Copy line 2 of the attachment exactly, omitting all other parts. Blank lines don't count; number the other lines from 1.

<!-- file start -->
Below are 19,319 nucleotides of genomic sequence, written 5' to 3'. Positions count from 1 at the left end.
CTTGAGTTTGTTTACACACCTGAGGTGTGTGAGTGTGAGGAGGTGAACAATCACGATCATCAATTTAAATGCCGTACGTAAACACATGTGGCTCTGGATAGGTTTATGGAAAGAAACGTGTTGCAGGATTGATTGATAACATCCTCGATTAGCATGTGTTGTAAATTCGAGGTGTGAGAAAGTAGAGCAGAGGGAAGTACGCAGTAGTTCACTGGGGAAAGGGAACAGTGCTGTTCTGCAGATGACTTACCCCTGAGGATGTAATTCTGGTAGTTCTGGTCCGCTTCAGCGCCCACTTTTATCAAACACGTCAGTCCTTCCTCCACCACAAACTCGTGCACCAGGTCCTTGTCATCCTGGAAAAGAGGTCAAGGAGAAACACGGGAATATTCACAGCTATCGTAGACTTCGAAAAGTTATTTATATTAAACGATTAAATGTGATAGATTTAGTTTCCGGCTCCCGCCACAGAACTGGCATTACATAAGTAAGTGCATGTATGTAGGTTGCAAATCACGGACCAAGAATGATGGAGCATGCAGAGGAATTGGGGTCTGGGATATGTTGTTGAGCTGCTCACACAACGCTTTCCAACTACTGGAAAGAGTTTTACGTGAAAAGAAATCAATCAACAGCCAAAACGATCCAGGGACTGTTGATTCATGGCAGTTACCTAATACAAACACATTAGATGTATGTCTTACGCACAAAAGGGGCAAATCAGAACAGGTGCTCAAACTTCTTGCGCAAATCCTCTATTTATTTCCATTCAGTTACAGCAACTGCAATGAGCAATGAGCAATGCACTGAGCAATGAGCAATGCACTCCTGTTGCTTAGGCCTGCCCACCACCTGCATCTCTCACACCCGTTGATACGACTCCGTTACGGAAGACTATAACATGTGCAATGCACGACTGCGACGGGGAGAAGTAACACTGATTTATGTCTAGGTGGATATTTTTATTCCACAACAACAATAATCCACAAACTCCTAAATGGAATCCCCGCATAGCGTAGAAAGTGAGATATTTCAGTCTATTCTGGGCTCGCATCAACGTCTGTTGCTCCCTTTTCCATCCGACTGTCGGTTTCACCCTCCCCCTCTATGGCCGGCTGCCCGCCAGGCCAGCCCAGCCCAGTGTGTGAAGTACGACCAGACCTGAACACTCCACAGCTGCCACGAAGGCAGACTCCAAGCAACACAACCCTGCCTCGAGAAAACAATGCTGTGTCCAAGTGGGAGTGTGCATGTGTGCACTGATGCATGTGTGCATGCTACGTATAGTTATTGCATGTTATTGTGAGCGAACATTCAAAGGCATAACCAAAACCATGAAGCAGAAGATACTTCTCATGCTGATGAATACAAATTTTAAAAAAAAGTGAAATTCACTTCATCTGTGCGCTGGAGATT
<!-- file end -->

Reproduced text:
CTTGAGTTTGTTTACACACCTGAGGTGTGTGAGTGTGAGGAGGTGAACAATCACGATCATCAATTTAAATGCCGTACGTAAACACATGTGGCTCTGGATAGGTTTATGGAAAGAAACGTGTTGCAGGATTGATTGATAACATCCTCGATTAGCATGTGTTGTAAATTCGAGGTGTGAGAAAGTAGAGCAGAGGGAAGTACGCAGTAGTTCACTGGGGAAAGGGAACAGTGCTGTTCTGCAGATGACTTACCCCTGAGGATGTAATTCTGGTAGTTCTGGTCCGCTTCAGCGCCCACTTTTATCAAACACGTCAGTCCTTCCTCCACCACAAACTCGTGCACCAGGTCCTTGTCATCCTGGAAAAGAGGTCAAGGAGAAACACGGGAATATTCACAGCTATCGTAGACTTCGAAAAGTTATTTATATTAAACGATTAAATGTGATAGATTTAGTTTCCGGCTCCCGCCACAGAACTGGCATTACATAAGTAAGTGCATGTATGTAGGTTGCAAATCACGGACCAAGAATGATGGAGCATGCAGAGGAATTGGGGTCTGGGATATGTTGTTGAGCTGCTCACACAACGCTTTCCAACTACTGGAAAGAGTTTTACGTGAAAAGAAATCAATCAACAGCCAAAACGATCCAGGGACTGTTGATTCATGGCAGTTACCTAATACAAACACATTAGATGTATGTCTTACGCACAAAAGGGGCAAATCAGAACAGGTGCTCAAACTTCTTGCGCAAATCCTCTATTTATTTCCATTCAGTTACAGCAACTGCAATGAGCAATGAGCAATGCACTGAGCAATGAGCAATGCACTCCTGTTGCTTAGGCCTGCCCACCACCTGCATCTCTCACACCCGTTGATACGACTCCGTTACGGAAGACTATAACATGTGCAATGCACGACTGCGACGGGGAGAAGTAACACTGATTTATGTCTAGGTGGATATTTTTATTCCACAACAACAATAATCCACAAACTCCTAAATGGAATCCCCGCATAGCGTAGAAAGTGAGATATTTCAGTCTATTCTGGGCTCGCATCAACGTCTGTTGCTCCCTTTTCCATCCGACTGTCGGTTTCACCCTCCCCCTCTATGGCCGGCTGCCCGCCAGGCCAGCCCAGCCCAGTGTGTGAAGTACGACCAGACCTGAACACTCCACAGCTGCCACGAAGGCAGACTCCAAGCAACACAACCCTGCCTCGAGAAAACAATGCTGTGTCCAAGTGGGAGTGTGCATGTGTGCACTGATGCATGTGTGCATGCTACGTATAGTTATTGCATGTTATTGTGAGCGAACATTCAAAGGCATAACCAAAACCATGAAGCAGAAGATACTTCTCATGCTGATGAATACAAATTTTAAAAAAAAGTGAAATTCACTTCATCTGTGCGCTGGAGATT